4th of July door decoration craft It looks like a million dollars, but this 4th of July Door Decoration goes together from a wire coat hanger and strips of red, white and blue crepe paper. With simple, glittery embellishments and a patriotic vintage image, you have a craft that even kids can proudly make.

The Many Symbols of Independence Day

A nation's symbols, from its National Bird to its National Anthem, represent the ideals and aspirations of its people. In the United States, these symbols are all put on parade during patriotic holidays, never more so than on the 4th of July, Independence Day.

As the printing industry grew during the 19th century, greeting cards, postcards and Independence Day crafts and decorations became very popular. Red, white and blue ink flowed like Niagra Falls. Early patriotic symbols were resurrected - and new ones invented.

First and foremost is the American Flag, with its red and white stripes and field of blue covered with a growing number of white stars. Its guardian and defender since 1782, the American Bald Eagle spreads its wings proudly, often clutching 13 arrows and an olive branch. Washington D.C. landmarks like the White House (1800), the Capital Building (1800) and the Washington Monument (1885) were all proudly rendered in drawings and photographs, as were Philadelphia's Independence Hall (1753) and its "Liberty Bell," and the Old North Church (1723) in Boston.

Many holiday images represent the nation's military and social history. Medals, memorial wreaths, swords and guns often appear with scenes of battle or tributes to the fallen. The Rose and the Lily symbolize the northern and southern states following the Civil War. Harvest bounty, machinery, factories and even bags of money were used to show the prosperity of the country.

Several historic personages make regular appearances. The Founding Fathers, wearing white wigs and bending over the Declaration of Independence, are always on hand. So are the popular Presidents, from George Washington and Thomas Jefferson to Abraham Lincoln. Betsy Ross sews her little fingers to the bone, and Paul Revere rides himself saddle-sore. Many Independence Day cards depict soldiers from all branches of service, uniformed for military events from the Revolutionary War through the Civil War. Even George Washington's famous white horse shows up now and then.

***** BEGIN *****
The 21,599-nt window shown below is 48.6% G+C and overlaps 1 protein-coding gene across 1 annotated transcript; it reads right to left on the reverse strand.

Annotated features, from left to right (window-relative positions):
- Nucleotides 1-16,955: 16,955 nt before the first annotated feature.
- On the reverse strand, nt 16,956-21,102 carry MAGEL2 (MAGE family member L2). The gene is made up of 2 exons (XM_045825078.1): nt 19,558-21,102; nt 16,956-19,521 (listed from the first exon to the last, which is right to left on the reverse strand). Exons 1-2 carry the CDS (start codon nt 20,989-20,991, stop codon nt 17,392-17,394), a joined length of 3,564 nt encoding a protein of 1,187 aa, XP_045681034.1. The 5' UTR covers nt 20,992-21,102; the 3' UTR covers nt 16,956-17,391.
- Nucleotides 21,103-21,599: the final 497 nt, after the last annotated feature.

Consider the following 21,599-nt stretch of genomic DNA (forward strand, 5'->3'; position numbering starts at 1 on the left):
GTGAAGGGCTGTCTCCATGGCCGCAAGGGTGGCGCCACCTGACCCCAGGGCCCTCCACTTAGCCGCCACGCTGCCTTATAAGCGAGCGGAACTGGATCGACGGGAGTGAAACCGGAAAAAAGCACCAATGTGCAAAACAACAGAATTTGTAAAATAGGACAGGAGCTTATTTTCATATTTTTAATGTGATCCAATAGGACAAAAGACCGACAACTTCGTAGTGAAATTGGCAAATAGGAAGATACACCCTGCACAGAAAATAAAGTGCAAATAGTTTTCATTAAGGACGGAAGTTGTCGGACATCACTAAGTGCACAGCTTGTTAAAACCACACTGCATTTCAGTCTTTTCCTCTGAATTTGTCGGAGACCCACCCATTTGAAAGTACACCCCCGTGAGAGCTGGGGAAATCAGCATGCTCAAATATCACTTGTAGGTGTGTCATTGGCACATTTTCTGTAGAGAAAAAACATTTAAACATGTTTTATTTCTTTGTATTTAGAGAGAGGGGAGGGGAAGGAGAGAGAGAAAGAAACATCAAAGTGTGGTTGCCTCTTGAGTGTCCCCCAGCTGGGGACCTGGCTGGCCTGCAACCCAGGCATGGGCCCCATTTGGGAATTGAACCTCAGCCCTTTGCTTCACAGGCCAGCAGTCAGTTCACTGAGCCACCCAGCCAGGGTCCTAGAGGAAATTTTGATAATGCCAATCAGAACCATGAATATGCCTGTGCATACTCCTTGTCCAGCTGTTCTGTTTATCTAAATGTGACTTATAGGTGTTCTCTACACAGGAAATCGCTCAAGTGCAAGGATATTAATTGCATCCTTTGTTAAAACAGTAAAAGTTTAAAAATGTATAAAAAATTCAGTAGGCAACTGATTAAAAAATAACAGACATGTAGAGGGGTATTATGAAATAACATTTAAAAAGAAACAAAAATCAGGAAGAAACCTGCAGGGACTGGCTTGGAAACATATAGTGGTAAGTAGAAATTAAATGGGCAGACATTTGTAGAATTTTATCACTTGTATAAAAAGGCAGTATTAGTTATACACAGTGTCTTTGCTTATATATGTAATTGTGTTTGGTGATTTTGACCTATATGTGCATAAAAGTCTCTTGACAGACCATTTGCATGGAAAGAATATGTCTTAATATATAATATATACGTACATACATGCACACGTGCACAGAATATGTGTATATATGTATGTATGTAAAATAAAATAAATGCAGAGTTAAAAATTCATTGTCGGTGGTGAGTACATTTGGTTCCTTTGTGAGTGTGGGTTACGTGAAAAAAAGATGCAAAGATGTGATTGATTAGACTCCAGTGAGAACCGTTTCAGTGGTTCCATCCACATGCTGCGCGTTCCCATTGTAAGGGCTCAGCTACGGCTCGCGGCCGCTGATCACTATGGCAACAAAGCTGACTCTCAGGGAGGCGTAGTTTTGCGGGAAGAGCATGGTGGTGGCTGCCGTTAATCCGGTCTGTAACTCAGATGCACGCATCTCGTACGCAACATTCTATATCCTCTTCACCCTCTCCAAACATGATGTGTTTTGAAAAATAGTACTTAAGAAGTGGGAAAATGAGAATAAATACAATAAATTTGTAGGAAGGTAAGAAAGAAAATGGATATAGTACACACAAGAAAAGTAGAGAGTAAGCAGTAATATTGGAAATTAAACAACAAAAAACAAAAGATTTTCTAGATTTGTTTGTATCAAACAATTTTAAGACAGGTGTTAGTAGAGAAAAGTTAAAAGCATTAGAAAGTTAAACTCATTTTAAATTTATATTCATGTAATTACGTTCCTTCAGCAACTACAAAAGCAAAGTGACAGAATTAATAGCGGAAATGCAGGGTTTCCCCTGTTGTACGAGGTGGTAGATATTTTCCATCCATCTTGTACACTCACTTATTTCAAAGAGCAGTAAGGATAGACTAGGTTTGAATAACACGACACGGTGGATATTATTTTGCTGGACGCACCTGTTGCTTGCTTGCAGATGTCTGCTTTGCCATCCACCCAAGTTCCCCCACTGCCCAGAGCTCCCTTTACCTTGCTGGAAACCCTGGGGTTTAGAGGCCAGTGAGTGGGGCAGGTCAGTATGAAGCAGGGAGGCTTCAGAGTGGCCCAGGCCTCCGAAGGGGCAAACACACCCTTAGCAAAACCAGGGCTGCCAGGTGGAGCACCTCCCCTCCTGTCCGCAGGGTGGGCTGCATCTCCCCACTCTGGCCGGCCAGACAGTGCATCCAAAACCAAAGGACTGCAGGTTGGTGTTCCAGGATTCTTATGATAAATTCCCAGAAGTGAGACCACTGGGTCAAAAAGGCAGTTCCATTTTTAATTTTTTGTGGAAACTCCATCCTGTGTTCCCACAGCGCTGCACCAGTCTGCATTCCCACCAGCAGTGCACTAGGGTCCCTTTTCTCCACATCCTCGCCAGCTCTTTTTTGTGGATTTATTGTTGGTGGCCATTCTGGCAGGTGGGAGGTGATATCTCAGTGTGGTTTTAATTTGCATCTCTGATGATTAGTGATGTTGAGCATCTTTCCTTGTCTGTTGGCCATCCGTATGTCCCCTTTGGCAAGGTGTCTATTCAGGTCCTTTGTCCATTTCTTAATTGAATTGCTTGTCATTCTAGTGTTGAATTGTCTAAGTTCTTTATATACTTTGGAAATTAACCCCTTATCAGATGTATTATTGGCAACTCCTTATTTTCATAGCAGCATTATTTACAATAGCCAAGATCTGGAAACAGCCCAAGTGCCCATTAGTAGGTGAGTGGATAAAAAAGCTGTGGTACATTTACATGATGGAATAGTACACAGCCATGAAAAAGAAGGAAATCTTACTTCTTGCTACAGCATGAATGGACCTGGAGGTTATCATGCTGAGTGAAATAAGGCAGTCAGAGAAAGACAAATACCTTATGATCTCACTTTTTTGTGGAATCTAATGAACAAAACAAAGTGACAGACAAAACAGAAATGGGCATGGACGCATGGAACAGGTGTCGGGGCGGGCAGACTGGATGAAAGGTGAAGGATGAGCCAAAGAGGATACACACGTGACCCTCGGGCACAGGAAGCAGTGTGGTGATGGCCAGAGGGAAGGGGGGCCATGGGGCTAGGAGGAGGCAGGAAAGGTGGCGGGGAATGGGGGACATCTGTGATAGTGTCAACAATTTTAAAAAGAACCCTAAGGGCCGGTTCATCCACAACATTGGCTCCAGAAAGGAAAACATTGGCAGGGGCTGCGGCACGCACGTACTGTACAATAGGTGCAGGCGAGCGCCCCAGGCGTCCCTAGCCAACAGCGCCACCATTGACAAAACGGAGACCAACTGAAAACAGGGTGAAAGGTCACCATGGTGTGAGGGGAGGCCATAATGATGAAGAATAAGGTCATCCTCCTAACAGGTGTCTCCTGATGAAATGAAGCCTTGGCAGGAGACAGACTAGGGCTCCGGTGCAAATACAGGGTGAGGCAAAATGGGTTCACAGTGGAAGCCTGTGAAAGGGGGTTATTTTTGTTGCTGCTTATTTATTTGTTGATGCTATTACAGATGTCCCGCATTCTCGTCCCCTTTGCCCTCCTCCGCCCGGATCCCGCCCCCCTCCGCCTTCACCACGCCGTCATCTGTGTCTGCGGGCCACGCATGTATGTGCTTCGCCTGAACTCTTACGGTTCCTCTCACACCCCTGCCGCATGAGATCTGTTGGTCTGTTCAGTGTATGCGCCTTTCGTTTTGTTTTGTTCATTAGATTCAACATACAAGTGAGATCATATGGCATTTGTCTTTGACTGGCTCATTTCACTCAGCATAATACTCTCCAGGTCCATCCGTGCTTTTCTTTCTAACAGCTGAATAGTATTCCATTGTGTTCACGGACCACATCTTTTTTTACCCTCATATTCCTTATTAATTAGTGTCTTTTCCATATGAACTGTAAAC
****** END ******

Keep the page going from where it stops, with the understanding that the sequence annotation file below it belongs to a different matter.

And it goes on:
Symbolic characters are just as important on Independence Day crafts and cards. Lady Liberty, in robes and a laurel wreath, is an incarnation of the Roman goddess Libertas, protector from slavery, oppression and tyranny. Her 305 ft. likeness, The Statue of Liberty, was shiny new in 1886, and appears that way in vintage images from the period. Columbia, looking much like Lady Liberty, was another feminine personification of America, as well as a poetic name for the land (sort of) discovered by Columbus. The 1875 Civil War painting by Archibald MacNeal Willard of the stoic fife and drum trio known as the Spirit of '76 was often reproduced and mimicked. Uncle Sam, the super-patriotic gentleman in the star-spangled swallow-tail suit and top hat, made his first appearance around 1838.

Perhaps most representative of the holiday, though, are illustrations of fireworks of all kinds. Especially rampant were images of children celebrating dangerously - with everything from firecrackers and sparklers to canons. Fireworks depict the birth of the nation, recreating the entire War for Independence in loud explosions, bursts of colored lights, and "oohs" and "ahhhs."

What are your favorite Independence Day crafts? We would enjoy hearing from you with ideas, comments or questions. Please, contact us with a note!